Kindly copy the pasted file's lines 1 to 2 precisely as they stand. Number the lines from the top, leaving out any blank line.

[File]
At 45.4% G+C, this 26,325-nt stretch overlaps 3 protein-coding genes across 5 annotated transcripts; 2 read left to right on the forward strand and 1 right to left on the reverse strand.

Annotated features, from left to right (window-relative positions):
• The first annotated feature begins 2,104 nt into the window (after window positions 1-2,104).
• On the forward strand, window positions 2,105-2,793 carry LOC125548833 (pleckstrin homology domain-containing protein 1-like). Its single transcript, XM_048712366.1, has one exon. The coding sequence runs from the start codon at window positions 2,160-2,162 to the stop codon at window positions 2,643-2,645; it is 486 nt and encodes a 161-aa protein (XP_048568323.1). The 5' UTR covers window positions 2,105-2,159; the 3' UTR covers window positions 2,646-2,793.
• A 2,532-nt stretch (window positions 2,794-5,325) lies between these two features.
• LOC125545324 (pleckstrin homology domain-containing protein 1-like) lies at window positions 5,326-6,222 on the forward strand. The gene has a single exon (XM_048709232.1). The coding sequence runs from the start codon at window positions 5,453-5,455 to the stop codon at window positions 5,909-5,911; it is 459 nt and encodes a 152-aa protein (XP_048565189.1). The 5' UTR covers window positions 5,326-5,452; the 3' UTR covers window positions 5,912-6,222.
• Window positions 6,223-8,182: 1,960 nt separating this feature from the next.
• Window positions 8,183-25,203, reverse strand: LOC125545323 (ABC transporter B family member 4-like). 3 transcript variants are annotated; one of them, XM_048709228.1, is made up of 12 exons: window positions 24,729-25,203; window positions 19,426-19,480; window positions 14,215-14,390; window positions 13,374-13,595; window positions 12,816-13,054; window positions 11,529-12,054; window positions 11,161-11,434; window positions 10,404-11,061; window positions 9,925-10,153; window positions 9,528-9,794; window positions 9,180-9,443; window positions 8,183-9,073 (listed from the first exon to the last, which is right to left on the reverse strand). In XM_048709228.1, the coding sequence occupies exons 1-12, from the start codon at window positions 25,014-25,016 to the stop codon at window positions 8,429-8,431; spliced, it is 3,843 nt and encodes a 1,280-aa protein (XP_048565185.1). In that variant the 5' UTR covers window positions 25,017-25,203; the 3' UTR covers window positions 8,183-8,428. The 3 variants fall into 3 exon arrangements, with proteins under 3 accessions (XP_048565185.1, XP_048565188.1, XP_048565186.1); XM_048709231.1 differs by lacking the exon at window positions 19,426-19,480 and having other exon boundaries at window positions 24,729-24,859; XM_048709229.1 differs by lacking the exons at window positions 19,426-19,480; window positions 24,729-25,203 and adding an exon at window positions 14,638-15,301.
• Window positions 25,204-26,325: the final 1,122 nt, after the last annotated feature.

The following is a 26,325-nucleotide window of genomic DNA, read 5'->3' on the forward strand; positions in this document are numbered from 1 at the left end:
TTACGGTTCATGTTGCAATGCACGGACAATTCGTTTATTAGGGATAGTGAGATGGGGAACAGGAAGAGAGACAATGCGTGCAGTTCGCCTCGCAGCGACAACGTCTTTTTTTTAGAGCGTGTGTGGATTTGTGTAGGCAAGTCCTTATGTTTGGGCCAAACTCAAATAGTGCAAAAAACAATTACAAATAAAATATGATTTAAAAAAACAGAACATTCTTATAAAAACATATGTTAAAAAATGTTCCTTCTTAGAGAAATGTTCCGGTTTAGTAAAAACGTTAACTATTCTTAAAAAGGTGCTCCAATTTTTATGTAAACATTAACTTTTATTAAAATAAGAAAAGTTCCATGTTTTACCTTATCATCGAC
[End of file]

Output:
At 45.4% G+C, this 26,325-nt stretch overlaps 3 protein-coding genes across 5 annotated transcripts; 2 read left to right on the forward strand and 1 right to left on the reverse strand.

Annotated features, from left to right (window-relative positions):